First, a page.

Newsletters: Summer 2012
“Sweet Tater” McAlexander passes a week before the Dallas Reunion
W. F. “Bill” McAlexander, 90 years old, died on May 31, 2012 at his home in White Oak, Texas. Born in Jefferson, LA he went to work for Gulf Oil in 1945 and worked there until he retired in 1983. He was an active Mason as a member of Knights Templer No. 104, the Scottish Rite.
“Sweet Tater” as he was known to the men of the 300th because he couldn’t resist a sweet potato, trained and served with the 300th through the European Campaign. He also served in the Korean Conflict in the Petroleum Engineer Division.
Even though his health was poor for several years, he never missed a reunion with his “buddies” whether in Dallas or Tyler where he attended with his wife Rosemary and sister Valine Bennett. Physically, he may have become a little slow in recent years but his mind was sharp as could be. He always had a smile and a funny story. He always wanted to know how you were doing. He will be sadly missed by all.
Helen Webb passes just before reunionNorman Webb, who rarely misses any 300th reunions, was unable to attend in Dallas because his wife Helen, who was always with him at the reunions, passed away just before the Dallas Reunion. In a recent e-mail Norman said, “My wife, Helen, had some trouble for several years and this condition grew worse. She had been in a nursing home for some months before she died. Actually, I will be busy downsizing and preparing to move closer to my daughter in California. I certainly hope to get to see you guys again before I get too far away to come to the reunions.”
Editors Note: This page reminds us again that we are losing at an accelerated rate the men, women and families who ensured our freedoms in the 1940s. When you see a veteran’s cap, decal or license plate from any service a simple, “Thank you for your service and where did you serve?” will be more meaningful than any monument, memorial or medal. Lest we never forget. BP/JR
Additions to the web site
Keenan Williams continues to find material his father, Dale, saved after the war. He came across about a dozen issues of a newsletter produced by the 300th during the Battle of the Bulge. “Enjun Ears Gazette” contains official reports, rumors, facts and stories of the 300th.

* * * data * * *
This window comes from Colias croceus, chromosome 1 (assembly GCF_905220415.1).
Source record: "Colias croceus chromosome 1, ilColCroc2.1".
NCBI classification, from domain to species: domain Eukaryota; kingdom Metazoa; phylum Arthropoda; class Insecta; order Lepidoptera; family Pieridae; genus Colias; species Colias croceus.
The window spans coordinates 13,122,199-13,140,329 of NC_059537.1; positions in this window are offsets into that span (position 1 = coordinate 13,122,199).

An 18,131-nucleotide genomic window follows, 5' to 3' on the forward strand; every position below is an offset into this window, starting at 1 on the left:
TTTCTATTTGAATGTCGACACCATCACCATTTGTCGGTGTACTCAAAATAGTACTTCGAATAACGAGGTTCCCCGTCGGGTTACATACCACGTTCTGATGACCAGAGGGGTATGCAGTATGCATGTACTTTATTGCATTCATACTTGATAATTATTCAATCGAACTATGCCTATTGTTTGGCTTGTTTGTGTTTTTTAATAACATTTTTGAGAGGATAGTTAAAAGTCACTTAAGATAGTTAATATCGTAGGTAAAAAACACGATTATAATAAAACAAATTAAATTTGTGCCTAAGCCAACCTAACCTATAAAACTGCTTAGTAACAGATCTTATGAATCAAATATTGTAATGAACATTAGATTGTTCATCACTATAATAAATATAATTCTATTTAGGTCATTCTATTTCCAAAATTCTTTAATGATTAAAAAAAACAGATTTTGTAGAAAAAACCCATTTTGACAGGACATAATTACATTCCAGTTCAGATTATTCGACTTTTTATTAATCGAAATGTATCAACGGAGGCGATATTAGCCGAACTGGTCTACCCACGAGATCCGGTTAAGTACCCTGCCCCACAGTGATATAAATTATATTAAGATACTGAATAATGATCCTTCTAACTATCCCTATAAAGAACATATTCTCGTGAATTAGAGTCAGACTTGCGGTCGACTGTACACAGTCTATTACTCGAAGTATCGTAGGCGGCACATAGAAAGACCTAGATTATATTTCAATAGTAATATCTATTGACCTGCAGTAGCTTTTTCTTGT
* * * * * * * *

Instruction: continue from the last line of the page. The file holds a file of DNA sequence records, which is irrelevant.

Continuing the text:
The newsletters are added to the site in the History Appendix as PDF files.
We are fortunate that we are still presented with new information for the web site. Recently, the family of Jacob Reinhardt sent a carefully typed, 8-page singled space account that Jacob wrote while on duty in Europe. His account is of special value because it was written as the events happened. The accounts are now on the site in various chapters of the History and his Recollections.
New contact for web site
We received this e-mail addressed to the web site on May 25, 2012 just before leaving for the Dallas Reunion. “My name is Jayanna and I am the great niece of S/Sgt. Dewey J. Caldwell. If you have a picture would you please post it in your web site. Thank you for serving our country and protecting us. I did not know my Uncle Dewey because I wasn’t born until 1963. My granddaddy, Dewey’s baby brother, always wanted to know about his brother because his body was never discovered. He was my granddaddy’s hero. I wish we knew more.” [Dewey Caldwell remains MIA from the sinking of LST 523]
The email from Jan Ross to Jayanna after the reunion follows. “So here is some news for you. The first people we saw at the Dallas Reunion were the son and daughter-in-law of William Walter Allen. They handed us some new photographs that William Walter had taken and kept. The very first picture we looked at had three men in it and one was Dewey as it was written on the back! We will add the photo to the web site.”
From Jayanna to Jan and Brad:
“This is awesome!. You have no idea what this means to me.”